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Russian Mi-24 helicopter crashes in Syria, crew members died

On December 31, 2017, a Russian Mi-24 combat helicopter that participated in the operation of the Russian Aerospace Forces in Syria crashed. Both crew members were killed. Anton Pavlushko [1], a volunteer of InformNapalm international intelligence community, reported about this on January 2nd on his Facebook page. The Russian media kept silent.

В Сирії розбився ще один військовий гелікоптерВ кінці минулого року сирійські джерела написали про російський військов…

Posted by Anton Pavlushko [2] on Tuesday, January 2, 2018 [3]

Anton Pavlushko

January 2 at 2:16 pm ·

Another military helicopter crashed in Syria

At the end of last year, Syrian sources wrote about a Russian military helicopter, which, for technical reasons, fell somewhere in Hama province while escorting a convoy, the crew died:

http://nedaa-sy.com/news/3459 [4]

It took two days and now on Twitter there is news about the Russian helicopter and the names of the pilots who died:

“On December 31, 2017, escorting a convoy, a Russian MI-24 helicopter collided with strained wires and crashed near the city of Zara, Syria. The crew, Matveev and Kulish, both died.

Major Artem Nikolaevich Kulish, born August 19, 1982, from Novosibirsk, died in Syria on December 31, 2017, during the crush of the MI-24 helicopter near the city of Zara.”

https://twitter.com/bad_moskal/status/948306738436100097 [5]https://twitter.com/bad_moskal/status/948298568120590338 [6]

Now, find this news in the Russian media?


On January 3, this information was officially confirmed by the Russian Ministry of Defense, claiming that a technical malfunction caused the crash.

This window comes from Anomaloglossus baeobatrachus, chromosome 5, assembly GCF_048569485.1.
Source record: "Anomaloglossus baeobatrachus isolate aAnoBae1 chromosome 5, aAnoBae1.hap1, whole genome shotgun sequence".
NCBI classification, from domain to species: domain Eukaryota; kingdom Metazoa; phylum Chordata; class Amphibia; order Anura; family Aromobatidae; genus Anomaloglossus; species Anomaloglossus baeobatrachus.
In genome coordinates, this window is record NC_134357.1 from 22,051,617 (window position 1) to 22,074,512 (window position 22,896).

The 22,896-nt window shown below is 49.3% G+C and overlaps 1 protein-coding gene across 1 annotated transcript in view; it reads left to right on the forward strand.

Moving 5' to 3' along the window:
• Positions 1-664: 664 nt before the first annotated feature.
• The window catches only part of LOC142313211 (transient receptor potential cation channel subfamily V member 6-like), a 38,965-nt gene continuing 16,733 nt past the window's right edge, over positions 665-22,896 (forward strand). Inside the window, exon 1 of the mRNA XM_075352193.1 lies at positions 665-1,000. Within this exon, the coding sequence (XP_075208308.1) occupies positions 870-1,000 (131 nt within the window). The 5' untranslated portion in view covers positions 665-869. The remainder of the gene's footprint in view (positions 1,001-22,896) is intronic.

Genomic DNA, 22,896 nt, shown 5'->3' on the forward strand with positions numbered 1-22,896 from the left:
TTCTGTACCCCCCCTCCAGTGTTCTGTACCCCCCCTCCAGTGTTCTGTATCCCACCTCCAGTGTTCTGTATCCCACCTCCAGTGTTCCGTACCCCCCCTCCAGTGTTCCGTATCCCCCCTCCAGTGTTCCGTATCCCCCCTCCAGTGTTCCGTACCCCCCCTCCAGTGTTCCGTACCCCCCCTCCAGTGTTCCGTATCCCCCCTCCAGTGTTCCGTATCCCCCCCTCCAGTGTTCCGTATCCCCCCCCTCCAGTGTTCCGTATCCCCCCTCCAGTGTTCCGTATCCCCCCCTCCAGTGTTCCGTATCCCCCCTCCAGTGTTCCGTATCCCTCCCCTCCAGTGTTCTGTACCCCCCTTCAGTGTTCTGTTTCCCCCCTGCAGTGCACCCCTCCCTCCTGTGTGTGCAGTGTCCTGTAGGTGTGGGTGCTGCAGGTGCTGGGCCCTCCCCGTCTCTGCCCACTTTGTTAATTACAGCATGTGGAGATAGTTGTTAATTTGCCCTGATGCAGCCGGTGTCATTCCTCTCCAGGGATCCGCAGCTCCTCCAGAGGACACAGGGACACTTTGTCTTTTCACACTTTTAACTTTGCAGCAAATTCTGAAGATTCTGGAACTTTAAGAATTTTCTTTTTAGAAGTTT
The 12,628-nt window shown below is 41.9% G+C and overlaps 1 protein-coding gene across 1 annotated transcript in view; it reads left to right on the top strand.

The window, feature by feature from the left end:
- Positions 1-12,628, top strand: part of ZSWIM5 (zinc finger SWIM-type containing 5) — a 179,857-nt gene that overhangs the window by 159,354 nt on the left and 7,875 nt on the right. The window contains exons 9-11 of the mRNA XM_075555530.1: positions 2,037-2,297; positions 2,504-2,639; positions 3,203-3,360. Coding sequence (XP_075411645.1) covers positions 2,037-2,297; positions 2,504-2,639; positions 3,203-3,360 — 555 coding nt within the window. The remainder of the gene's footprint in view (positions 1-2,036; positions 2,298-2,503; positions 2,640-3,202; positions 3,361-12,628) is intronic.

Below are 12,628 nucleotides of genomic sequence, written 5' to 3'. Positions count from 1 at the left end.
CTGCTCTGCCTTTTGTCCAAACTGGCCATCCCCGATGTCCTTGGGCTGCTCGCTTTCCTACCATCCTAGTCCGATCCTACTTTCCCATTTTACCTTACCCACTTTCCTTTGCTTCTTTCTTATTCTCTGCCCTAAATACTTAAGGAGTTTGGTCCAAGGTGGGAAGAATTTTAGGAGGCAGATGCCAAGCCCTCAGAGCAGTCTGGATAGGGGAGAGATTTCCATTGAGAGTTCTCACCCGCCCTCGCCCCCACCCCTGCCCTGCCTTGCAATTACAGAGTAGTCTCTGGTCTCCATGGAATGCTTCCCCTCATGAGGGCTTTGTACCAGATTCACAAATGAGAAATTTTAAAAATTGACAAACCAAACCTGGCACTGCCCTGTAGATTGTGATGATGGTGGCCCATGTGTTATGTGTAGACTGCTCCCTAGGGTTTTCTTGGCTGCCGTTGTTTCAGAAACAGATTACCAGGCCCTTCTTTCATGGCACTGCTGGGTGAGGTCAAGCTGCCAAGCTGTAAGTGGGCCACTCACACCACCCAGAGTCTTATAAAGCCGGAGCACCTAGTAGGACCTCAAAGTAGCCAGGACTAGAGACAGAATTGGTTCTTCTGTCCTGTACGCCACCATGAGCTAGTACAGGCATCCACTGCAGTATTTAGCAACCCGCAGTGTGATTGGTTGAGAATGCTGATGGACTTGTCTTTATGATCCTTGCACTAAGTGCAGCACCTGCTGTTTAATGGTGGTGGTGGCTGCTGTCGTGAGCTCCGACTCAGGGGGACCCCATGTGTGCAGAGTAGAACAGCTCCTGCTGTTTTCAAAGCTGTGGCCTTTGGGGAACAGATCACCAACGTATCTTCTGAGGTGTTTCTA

On December 31, according to the Directorate 4 Telegram Channel, one of the militants’ sources claimed downing a Russian helicopter with a crew on board. The channel also posted audio talks, which allegedly belong to the militants.

https://informnapalm.org/en/wp-content/uploads/sites/14/2018/01/31.12.17.-peregovori.mp3 [7]

On December 11, 2017, Russian President Vladimir Putin paid an official visit to Syria and in front of cameras of state-run television channels once again announced the withdrawal of Russian troops from the country. Nevertheless, Russian soldiers and officers continue to die in the military operation, which is supposedly officially completed. InformNapalm collected data [8] about several false statements of the Russian military and political leadership regarding the withdrawal of their troops from Syria.

Read also: 48,000 Russian soldiers passed through Syria, many of them also fought in the Donbas. [9]

Catastrophes of the Russian Aerospace Forces in Syria

In November 2015, Russia lost a Su-24 bomber that was shot down by a Turkish F-16 fighter due to violation of the Turkish airspace. During the rescue operation searching for its pilots, a Mi-8 helicopter was also shot down from the ground. In November 2016, a Russian MiG-29K fighter crashed in the Mediterranean soon after takeoff from the Admiral Kuznetsov aircraft carrier off the coast of Syria. On December 2016, in the Mediterranean another Su-33 fighter crashed during the landing on the Admiral Kuznetsov. In August 2016, in Idlib province, a Mi-8 helicopter was shot down from the ground. In April 2016, a Russian Nochnoy Okhotnik (Night Hunter, NATO reported name Havoc) Mi-28N helicopter crashed near the city of Homs. In July 2016, a Syrian Mi-25 helicopter, piloted by the Russian crew, was also shot down. In October 2017, a Russian Su-24 front-line bomber crashed during takeoff from Khmeimim air base in Syria. And this is only a part of the known losses of the Russian Aerospace Forces [10] that leaked in the media.

Recall that in September 2016, the InformNapalm presented materials and infographic [11] with personal data of 116 officers of the Russian Aerospace Forces, who took part in the bombing of civilians in Syria. This information aroused great public resonance, was translated into 13 languages ​​and was shared by international media.


This publication was prepared by Roman Burko [13] specially for InformNapalm [14].
Translated by Andrii Gryganskyi, edited by Svitlana Kembloski
(Creative Commons — Attribution 4.0 International — CC BY 4.0 [15])
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